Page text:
Despite low energy costs, consumers are hoarding money instead of going on a shopping spree.
This might be about to change.
By Seth Mendelson
FROM THE PUBLISHER
WHEN DOES TWO PLUS TWO NOT EQUAL FOUR? The answer is when something that should happen does not and there is
no rational explanation for it.
Welcome to the state of the economy in
early 2016. As energy prices plummet to levels not seen in a decade or more, one would
think that consumers—flush with more discretionary dollars
thanks to both lower
gas and heating oil
flooding retail stores
looking for anything
to make them happy.
At the same time you
would expect the
stock market, long a
barometer of just how
well things are doing
in corporate America,
to be soaring to new
highs, creating even more enthusiasm on
Main Street, which, in turn, would lead to
even greater retail sales.
Well… not quite. Instead of booming
retail sales and high stock prices, consumers
seem to be putting their savings away for
a rainy day at a record pace; and the stock
market is caught up in one of those ugly
bear markets that has many nervous investors worried that this is 1929, or at least 2008,
all over again.
I do not buy it. In fact, as long as energy
prices stay low—no guarantee with much of
the world’s oil supply coming from the volatile Mideast—I have little doubt that consumers will begin to increase their level of discretionary purchasing in the months ahead.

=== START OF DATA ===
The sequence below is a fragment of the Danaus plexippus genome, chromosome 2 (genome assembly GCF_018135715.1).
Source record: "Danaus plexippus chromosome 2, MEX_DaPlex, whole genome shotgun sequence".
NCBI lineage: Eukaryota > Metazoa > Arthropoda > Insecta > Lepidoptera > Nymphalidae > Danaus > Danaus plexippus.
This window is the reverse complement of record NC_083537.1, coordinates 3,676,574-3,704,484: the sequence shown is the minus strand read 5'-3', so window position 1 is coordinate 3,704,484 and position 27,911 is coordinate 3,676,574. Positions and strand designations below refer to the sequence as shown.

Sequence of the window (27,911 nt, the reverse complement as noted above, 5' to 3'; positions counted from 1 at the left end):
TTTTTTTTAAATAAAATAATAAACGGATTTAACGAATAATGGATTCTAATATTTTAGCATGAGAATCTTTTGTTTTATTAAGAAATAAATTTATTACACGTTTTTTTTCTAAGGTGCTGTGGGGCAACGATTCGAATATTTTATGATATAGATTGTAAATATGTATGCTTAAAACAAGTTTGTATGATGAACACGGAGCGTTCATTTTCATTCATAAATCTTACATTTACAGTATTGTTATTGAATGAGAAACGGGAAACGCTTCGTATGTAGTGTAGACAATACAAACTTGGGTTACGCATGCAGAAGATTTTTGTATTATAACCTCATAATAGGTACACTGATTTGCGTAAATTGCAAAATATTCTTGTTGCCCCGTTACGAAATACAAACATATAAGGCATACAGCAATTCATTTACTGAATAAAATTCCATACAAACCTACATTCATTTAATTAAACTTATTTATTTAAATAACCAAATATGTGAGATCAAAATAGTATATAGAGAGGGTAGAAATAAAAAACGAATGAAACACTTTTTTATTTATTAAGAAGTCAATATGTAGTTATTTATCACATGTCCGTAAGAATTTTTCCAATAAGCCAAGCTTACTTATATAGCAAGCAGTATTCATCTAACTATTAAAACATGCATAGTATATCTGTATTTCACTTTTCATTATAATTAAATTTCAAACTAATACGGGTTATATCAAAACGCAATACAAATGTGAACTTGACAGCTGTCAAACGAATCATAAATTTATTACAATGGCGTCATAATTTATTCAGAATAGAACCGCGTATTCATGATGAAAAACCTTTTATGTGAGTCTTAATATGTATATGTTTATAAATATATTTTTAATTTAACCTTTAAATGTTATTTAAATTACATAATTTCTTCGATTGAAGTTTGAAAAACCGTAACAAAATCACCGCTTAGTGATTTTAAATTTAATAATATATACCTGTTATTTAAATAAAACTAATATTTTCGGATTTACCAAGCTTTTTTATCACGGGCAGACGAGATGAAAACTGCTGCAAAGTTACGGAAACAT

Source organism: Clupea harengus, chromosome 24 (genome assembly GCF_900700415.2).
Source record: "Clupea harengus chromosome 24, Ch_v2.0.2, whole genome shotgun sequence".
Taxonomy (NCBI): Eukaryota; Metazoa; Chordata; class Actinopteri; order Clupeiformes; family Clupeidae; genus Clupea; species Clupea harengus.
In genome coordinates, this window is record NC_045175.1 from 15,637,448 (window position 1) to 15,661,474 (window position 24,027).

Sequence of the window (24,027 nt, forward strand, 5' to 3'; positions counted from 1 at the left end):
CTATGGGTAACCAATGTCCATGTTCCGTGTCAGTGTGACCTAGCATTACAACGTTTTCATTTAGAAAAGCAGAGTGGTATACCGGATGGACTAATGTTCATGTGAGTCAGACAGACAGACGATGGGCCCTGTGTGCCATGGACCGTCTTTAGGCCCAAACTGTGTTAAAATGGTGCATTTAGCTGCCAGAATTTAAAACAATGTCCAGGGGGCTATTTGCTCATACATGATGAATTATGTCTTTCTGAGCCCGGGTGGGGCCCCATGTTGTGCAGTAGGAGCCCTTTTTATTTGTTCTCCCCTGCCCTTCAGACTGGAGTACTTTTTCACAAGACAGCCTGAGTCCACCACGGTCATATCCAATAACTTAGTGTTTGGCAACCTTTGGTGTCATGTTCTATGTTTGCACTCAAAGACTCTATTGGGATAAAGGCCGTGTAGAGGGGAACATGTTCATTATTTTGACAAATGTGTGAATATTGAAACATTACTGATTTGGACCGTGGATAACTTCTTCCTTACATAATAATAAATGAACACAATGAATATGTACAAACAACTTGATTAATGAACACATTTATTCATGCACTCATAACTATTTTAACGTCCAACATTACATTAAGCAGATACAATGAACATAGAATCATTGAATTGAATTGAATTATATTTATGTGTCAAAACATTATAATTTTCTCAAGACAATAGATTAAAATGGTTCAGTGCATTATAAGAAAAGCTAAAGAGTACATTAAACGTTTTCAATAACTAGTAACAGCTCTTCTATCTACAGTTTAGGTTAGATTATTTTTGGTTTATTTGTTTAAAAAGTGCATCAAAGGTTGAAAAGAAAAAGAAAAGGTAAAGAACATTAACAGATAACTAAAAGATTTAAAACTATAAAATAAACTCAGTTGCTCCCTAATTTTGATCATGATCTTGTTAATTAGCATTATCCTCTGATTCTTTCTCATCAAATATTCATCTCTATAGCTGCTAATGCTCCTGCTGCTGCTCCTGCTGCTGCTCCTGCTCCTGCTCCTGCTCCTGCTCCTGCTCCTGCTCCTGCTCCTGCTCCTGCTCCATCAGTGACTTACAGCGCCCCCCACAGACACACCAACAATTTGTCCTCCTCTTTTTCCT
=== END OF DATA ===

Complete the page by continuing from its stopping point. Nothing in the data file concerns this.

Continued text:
And I do not think you buy it either.
At the unusually upbeat FMI Mid-Winter
Conference in Miami in late January, many of
the supermarket and CPG executives I talked
with said that their sales volume has been
picking up in recent months. More importantly, a number of suppliers stated that R&D
activity at their companies—and their competitors—has not been this frantic since the
mid-1990s, also known in these parts as the
Go-Go 90s of low unemployment, low inflation and increasing retail sales.
It is time, many said, to invest in their operations because it is going to pay off in spades
if things keep going this way.
Businesses looking to grow their profits do
not make these types of investments when
they think things are about to go bad. They
do make them when they are pretty confident that consumers are going to flock to
stores and be on the lookout for new and
snazzy merchandise that they only buy
when they feel good about their own financial standings.
What is next? For supermarket retailers, it
may be as simple as making sure that their
stores meet the needs of their targeted customer base—to be clean, organized and competitively priced. For suppliers, it may mean
taking a chance now with product introductions and, yes, a price hike or two when consumers may not be paying as much attention
to what they pay at the cash register.
Good financial times do not last forever.
So it may be the right time now to take those
steps to be ready when they do arrive. But
always with a backup plan in case we are
Seth Mendelson is publisher
and editorial director of Grocery